The Loire Valley: what to do, what to see…

This region of France does it big: 280 kilometers (173 miles) of landscapes of classified UNESCO World Heritage Sites. As a backdrop, Europe’s longest river, the Loire, flows past some 20 castles open to visitors—there are hundreds of stories and histories to be discovered, fragrant gardens to inhale, forest to explore and wines to taste. Go back in time in the Loire Valley, always ready and waiting to offer you its jewel-like heritage. 

Not to miss sights in the Loire Valley

• The castle of Chambord

If the Loire Valley castles are a meal, Chambord is the main course. As early as 1519, Francis Ist transitioned this hunting palace into the symbol of his power, much like Louis XIV would do with Versailles.The monumental châteaux is designed around the famous staircase with double revolutions, influenced by Leonardo da Vinci. Inside, one can visit 60 rooms that house a rich collection of 4500 art items. The 5,000 hectare (12355 acres) forest encircling Chambord is a hunting reserve populated by deer and wild boar.

• Castles, large or small

These 22 castles, scattered along the Loire and its tributaries, tell a significant chunk of the history of France. Many were built during the Renaissance, in the 15th and 16th century, when the court of the kings of France settled in the Loire Valley, a territory now inscribed as a UNESCO World Heritage Site. Whether they have been inhabited by sovereigns or nobles, these castles are majestic and awe-inspiring, hiding treasures and hoarding a sense of history.

• Château de Chenonceau

Perhaps the most delicately beautiful of the Renaissance châteaux, the graceful galleries of Chenonceau span the Cher, home to a priceless art collection. Beloved by the women who reigned as mistress here, like Diane de Poitiers, Catherine de Medicis, Louise de Lorraine and Louise Dupin, each of which brought their own touch to the layout of the building, the furniture and the gardens.

• Le château royal d’Amboise and Clos-Lucé

Charles VIII and François Ist both took up residence in this medieval fortress above the Loire. The first one transformed it into a Gothic palace; the second one graced it with an Italian air, inviting Leonardo da Vinci (who is buried there) to be the artist-in-residence. An underground gallery then connected the castle to the Château Clos-Lucé, a nearby pleasure palace where the Italian genius lived for three years, leaving behind his workshop, sketches, models and inventions when he passed.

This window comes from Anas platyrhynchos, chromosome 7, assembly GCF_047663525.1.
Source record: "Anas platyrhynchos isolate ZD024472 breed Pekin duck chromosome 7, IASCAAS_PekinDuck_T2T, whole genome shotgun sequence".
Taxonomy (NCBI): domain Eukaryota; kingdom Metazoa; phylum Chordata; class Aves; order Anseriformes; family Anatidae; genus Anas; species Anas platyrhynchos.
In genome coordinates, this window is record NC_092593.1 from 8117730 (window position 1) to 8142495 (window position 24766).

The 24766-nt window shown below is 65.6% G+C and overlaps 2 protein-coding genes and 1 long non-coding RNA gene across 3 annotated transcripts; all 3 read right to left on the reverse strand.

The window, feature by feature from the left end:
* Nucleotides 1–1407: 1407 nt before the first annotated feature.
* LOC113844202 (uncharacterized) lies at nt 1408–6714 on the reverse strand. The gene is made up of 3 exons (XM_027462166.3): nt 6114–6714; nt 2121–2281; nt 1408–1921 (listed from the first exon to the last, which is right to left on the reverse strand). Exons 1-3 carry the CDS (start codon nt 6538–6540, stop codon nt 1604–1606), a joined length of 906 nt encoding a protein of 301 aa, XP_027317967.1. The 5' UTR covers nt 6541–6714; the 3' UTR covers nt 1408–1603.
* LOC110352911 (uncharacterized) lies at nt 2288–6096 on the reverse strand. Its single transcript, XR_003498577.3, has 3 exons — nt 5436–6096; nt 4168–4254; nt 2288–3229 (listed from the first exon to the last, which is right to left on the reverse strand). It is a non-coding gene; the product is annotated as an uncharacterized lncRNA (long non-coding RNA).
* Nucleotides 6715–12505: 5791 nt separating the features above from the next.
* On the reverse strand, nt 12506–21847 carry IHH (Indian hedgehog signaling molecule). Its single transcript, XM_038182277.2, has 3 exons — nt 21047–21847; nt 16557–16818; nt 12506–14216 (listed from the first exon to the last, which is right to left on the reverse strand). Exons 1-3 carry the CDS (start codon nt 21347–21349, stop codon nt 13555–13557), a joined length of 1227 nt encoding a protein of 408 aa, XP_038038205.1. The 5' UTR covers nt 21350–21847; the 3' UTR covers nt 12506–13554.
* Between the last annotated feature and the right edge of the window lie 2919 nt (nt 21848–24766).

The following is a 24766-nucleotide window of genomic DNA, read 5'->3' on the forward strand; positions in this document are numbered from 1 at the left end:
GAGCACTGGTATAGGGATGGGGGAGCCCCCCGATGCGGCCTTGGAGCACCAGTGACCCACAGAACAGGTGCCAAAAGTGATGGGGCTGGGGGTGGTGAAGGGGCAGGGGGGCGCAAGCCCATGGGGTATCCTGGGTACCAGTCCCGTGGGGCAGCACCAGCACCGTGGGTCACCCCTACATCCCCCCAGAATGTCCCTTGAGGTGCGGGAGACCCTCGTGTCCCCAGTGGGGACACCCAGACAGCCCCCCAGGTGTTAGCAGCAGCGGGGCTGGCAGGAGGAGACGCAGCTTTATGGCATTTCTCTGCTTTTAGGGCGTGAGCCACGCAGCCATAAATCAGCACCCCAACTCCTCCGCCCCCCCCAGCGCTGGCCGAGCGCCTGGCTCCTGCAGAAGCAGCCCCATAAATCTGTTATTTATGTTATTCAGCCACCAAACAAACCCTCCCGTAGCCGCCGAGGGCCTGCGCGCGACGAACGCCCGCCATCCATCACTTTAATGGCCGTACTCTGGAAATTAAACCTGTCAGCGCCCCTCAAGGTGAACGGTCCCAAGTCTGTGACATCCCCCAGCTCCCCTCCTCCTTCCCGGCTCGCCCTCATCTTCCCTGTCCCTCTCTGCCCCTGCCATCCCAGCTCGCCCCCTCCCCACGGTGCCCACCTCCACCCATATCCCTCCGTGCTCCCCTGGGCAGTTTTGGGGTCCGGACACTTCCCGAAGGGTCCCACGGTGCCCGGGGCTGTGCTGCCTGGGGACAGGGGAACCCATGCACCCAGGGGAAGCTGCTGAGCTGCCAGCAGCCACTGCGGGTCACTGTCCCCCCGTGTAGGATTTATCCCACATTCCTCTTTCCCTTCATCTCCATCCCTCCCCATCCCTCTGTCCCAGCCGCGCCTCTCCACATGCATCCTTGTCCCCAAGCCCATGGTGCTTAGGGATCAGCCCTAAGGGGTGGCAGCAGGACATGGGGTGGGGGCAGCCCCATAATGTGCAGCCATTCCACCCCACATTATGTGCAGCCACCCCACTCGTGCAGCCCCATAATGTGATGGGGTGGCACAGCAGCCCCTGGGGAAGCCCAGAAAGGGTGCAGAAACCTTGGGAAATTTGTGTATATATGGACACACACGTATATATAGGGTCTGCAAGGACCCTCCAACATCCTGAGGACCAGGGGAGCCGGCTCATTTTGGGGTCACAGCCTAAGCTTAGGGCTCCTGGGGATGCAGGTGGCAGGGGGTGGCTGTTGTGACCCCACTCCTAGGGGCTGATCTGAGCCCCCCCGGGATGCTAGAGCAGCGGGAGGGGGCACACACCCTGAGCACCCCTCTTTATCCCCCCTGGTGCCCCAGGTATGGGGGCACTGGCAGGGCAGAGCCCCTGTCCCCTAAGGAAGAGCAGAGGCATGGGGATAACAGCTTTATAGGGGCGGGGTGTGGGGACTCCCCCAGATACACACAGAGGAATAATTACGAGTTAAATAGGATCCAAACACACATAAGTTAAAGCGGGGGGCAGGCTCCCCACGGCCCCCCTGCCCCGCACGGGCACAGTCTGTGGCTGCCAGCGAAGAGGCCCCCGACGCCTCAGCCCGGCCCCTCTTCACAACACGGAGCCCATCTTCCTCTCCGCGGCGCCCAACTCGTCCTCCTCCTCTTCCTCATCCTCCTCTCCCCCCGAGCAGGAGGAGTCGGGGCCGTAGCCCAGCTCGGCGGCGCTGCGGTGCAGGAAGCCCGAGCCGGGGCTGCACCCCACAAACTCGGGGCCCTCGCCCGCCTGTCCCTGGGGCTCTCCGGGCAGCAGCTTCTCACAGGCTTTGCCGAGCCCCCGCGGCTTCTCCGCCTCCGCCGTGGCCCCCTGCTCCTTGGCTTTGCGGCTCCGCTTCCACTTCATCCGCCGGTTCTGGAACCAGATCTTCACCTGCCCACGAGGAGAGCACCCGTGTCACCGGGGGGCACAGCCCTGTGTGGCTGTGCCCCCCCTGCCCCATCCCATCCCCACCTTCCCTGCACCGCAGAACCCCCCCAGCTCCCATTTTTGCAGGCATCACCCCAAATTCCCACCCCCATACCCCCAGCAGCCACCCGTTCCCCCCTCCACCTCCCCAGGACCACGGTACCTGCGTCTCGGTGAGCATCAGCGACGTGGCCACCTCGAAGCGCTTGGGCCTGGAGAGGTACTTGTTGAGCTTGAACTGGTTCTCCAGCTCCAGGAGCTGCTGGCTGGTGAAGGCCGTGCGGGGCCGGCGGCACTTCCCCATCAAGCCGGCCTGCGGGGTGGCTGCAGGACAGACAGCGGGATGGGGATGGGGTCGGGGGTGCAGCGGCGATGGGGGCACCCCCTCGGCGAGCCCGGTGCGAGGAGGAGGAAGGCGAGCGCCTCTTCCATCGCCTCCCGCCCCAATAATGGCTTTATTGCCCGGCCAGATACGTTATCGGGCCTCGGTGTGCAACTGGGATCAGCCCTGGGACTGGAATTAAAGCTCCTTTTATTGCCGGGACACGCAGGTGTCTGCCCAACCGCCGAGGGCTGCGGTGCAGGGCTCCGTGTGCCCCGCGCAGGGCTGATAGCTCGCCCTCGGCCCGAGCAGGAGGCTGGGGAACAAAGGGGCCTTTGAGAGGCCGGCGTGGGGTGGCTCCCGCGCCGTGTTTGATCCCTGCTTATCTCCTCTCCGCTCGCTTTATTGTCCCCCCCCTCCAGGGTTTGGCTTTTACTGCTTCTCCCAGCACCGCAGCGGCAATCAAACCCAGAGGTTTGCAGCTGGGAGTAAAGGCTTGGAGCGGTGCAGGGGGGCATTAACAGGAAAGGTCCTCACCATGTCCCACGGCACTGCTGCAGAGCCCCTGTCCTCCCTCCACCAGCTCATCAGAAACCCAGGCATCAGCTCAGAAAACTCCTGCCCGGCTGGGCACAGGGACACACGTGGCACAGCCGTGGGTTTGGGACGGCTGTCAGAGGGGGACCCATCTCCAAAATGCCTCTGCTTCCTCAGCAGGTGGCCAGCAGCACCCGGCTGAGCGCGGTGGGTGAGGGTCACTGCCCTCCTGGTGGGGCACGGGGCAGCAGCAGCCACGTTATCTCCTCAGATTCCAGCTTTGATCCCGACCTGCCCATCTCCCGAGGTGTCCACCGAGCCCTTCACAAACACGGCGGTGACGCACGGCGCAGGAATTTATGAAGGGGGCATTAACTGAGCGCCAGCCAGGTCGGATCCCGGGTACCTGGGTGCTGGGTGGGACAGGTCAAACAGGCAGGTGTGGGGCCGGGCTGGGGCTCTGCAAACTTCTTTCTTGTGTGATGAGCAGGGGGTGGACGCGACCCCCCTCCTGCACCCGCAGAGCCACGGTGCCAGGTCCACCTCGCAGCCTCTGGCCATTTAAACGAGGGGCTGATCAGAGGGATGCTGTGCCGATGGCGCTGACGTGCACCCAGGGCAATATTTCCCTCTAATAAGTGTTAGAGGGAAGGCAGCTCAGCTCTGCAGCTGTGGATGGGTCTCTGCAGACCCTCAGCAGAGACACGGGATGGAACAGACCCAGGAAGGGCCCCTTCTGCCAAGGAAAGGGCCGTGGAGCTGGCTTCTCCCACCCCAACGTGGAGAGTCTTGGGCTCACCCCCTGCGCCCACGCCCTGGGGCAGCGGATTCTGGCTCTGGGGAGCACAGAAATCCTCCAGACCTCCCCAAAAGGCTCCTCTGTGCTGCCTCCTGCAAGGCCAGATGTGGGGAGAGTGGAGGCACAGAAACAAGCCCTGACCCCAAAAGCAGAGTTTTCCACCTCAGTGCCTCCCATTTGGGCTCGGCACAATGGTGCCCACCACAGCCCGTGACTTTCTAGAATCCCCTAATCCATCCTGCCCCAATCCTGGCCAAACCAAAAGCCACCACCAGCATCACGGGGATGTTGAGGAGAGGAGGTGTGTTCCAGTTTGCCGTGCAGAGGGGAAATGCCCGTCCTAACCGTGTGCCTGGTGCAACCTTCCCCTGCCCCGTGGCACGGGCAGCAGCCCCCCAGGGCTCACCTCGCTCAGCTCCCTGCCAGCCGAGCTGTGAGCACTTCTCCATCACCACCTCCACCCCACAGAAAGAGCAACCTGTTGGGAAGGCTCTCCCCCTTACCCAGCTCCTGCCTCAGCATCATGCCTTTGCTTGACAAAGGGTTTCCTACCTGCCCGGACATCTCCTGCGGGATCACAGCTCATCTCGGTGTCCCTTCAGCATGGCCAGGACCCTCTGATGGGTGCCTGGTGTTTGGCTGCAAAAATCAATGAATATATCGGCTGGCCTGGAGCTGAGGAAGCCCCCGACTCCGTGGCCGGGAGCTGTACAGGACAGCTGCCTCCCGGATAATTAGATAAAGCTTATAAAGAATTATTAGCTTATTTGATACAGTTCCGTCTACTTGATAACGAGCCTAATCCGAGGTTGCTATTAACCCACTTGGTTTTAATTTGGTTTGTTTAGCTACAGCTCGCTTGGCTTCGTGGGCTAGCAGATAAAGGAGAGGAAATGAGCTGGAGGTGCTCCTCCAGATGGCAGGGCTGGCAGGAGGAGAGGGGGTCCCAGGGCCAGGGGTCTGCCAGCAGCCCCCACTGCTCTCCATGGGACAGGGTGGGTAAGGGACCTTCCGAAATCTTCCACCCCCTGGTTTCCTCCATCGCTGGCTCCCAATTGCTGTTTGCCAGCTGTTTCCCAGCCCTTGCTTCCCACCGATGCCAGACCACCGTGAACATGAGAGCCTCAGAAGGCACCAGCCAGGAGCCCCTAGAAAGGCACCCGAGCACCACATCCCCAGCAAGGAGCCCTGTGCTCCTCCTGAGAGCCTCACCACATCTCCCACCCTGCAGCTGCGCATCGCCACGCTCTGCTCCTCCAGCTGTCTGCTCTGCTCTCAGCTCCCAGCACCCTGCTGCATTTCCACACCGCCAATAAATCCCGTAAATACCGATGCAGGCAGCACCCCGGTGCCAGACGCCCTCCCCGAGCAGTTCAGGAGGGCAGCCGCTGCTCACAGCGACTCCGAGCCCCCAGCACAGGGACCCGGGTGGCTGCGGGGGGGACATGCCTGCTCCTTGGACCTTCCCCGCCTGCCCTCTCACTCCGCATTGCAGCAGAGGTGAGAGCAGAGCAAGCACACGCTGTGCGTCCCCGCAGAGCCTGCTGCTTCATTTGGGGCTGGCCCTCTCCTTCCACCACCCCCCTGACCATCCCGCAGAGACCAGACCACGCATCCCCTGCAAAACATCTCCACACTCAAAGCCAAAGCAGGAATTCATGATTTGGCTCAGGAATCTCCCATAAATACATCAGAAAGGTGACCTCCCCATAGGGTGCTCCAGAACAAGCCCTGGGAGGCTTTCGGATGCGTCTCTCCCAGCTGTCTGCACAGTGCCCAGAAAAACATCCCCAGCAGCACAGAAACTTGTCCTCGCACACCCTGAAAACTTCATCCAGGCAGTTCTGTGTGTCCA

• The castle and gardens of Villandry

The castle was built in 1532 on the site of a fortress, which a Spanish-American couple rennovated in the 20th century. In addition to the interior decoration, the beautiful themed gardens, including a green maze and a decorative vegetable garden, will amaze you.

• Château d'Azay-le-Rideau

Built in the 16th century, the Renaissance château of tufa stone sits on an island in the middle of the Indre like a toy castle placed on a mirror. Today, the living room of the Marquis of Biencourt has regained its splendor, with more than 80 pieces of typically 19th century furniture and art.

• The Royal Castle of Blois

No less than 17 kings and queens inhabited the château between the 13th and 17th centuries. Through its royal apartments and Museum of Fine Arts, housed in one of its wings, the Château de Blois stores untold secrets of 400 years of French history.

• Tours and Saint Gatien Cathedral

Old Tours is paradise for lovers of heritage—and terraced cafés! Go to Plumereau square (Plum' for those in the know), bordered by 15th century half-timbered houses, where the numerous cafés-bars are lively at all hours. You'll also love the Saint-Gatien Cathedral, built in the 12th century, and its superb 13th century stained glass windows.

• Nantes

In Nantes, bounce from one effervescence to the other. Visit the medieval castle of the Dukes of Brittany, walk the shopping galleries of the Pommeraye Passage, embark on a poetic journey in the Carousel of Marine Worlds and the Machinery Gallery. Immerse yourself in culture at the Arts museum, which exhibits 12,000 works over seven centuries. Nantes is a whole destination in itself!

• Tours